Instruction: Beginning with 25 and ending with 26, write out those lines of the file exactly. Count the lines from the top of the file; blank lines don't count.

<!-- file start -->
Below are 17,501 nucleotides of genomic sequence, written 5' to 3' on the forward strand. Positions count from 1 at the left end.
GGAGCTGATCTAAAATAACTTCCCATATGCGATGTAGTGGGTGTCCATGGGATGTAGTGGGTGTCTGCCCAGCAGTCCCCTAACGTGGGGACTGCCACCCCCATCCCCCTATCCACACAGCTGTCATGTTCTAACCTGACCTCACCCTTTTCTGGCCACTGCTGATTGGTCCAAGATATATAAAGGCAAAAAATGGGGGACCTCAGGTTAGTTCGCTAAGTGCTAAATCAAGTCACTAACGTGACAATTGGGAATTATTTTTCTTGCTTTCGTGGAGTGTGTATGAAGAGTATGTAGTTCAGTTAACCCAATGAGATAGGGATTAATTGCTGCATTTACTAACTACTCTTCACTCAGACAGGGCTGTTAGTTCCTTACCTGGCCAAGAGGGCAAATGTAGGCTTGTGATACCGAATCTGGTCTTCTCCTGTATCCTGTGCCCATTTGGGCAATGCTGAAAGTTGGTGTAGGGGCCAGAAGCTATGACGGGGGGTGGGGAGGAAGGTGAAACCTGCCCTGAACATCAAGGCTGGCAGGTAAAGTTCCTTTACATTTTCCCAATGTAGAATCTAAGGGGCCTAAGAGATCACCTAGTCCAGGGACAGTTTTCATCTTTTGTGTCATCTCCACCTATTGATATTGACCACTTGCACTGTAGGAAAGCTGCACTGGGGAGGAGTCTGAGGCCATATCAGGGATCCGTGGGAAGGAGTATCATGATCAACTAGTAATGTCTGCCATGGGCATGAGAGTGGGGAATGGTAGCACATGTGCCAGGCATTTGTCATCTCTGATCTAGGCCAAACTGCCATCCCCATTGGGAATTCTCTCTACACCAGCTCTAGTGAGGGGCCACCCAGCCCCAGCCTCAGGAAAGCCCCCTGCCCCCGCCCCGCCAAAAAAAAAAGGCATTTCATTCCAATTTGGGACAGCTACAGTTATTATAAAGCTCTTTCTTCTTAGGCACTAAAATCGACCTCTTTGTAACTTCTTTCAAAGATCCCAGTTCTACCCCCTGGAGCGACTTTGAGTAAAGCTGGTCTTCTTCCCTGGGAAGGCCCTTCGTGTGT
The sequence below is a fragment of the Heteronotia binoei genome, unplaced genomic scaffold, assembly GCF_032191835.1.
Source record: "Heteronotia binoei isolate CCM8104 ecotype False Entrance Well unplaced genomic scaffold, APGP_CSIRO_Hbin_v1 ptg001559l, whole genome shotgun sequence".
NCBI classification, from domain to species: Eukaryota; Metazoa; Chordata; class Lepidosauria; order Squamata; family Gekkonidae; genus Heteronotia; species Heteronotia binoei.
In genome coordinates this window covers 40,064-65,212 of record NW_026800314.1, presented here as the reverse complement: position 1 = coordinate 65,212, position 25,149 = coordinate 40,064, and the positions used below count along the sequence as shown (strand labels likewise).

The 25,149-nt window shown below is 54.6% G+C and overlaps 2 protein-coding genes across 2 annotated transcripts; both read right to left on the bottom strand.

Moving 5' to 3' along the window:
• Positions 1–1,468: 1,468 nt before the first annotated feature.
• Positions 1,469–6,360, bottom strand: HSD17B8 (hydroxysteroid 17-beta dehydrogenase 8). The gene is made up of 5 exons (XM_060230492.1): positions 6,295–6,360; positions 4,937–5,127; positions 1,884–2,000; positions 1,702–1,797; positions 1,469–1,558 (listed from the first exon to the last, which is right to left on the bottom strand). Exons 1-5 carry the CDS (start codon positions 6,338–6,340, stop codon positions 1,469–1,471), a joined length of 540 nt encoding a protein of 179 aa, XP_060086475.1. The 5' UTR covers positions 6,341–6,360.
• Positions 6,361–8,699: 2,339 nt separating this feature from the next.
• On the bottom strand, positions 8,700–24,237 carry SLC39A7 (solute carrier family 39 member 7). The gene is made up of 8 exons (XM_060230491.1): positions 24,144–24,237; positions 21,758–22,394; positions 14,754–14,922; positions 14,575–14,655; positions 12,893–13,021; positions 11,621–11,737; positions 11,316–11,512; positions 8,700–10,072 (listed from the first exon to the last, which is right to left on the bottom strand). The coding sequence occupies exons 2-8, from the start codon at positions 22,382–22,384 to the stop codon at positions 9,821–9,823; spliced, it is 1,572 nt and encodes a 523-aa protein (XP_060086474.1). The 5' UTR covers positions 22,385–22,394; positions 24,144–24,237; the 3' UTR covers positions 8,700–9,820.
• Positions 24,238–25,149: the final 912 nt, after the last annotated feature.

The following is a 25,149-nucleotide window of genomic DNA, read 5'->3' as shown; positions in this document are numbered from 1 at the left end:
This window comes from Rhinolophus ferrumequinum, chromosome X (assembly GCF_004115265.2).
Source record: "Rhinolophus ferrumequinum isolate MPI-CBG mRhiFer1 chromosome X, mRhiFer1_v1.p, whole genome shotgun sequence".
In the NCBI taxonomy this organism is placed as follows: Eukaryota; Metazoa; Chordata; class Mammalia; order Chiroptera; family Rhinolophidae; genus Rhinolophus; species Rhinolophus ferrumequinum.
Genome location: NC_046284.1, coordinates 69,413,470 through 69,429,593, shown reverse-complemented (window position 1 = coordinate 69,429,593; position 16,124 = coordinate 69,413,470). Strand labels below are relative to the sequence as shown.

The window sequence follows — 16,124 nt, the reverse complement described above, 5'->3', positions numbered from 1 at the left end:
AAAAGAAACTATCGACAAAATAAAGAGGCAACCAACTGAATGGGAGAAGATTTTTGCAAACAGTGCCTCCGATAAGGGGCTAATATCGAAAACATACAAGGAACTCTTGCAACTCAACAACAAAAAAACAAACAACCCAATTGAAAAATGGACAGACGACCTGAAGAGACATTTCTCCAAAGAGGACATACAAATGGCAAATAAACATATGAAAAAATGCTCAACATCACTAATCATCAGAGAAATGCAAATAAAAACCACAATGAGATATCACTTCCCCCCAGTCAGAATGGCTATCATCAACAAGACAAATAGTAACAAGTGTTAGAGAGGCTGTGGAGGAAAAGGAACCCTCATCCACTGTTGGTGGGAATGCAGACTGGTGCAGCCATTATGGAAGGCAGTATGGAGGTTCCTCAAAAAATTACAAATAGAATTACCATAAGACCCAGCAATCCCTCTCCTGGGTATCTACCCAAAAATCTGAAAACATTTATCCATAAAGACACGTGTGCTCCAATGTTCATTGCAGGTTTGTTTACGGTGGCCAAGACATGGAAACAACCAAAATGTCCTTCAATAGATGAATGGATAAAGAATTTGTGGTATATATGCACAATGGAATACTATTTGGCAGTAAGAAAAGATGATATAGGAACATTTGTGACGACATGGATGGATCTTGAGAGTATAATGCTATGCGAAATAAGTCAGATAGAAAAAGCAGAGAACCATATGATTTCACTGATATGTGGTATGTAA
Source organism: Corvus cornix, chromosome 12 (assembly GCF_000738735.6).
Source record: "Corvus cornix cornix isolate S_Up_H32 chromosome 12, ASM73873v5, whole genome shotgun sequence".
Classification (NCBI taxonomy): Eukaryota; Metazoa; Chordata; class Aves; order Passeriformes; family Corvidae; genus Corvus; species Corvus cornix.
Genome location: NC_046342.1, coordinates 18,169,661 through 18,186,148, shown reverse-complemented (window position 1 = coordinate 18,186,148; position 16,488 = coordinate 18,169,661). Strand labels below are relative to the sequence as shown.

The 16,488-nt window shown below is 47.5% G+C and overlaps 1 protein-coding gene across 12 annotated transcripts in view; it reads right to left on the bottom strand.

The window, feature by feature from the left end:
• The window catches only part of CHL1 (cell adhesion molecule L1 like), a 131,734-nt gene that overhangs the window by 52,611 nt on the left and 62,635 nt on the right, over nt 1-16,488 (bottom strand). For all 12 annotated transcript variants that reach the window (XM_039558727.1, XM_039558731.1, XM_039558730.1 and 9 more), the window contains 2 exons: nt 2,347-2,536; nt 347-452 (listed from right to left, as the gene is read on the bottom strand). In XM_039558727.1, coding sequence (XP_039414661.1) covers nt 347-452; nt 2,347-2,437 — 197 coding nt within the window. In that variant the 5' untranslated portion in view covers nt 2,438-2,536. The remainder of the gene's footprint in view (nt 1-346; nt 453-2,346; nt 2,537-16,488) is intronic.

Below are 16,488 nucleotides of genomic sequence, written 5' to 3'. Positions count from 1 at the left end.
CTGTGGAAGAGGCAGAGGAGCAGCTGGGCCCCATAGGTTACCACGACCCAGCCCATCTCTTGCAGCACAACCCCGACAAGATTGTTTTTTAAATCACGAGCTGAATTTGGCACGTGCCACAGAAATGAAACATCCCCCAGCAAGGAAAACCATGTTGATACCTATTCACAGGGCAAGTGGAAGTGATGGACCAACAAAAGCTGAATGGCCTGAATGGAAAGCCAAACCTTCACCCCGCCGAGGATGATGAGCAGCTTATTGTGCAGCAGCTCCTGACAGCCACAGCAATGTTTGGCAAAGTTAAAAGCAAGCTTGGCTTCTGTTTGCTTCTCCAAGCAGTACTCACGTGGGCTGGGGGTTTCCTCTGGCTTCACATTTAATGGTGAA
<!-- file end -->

The 16,488-nt window shown below is 47.5% G+C and overlaps 1 protein-coding gene across 12 annotated transcripts in view; it reads right to left on the bottom strand.

The window, feature by feature from the left end: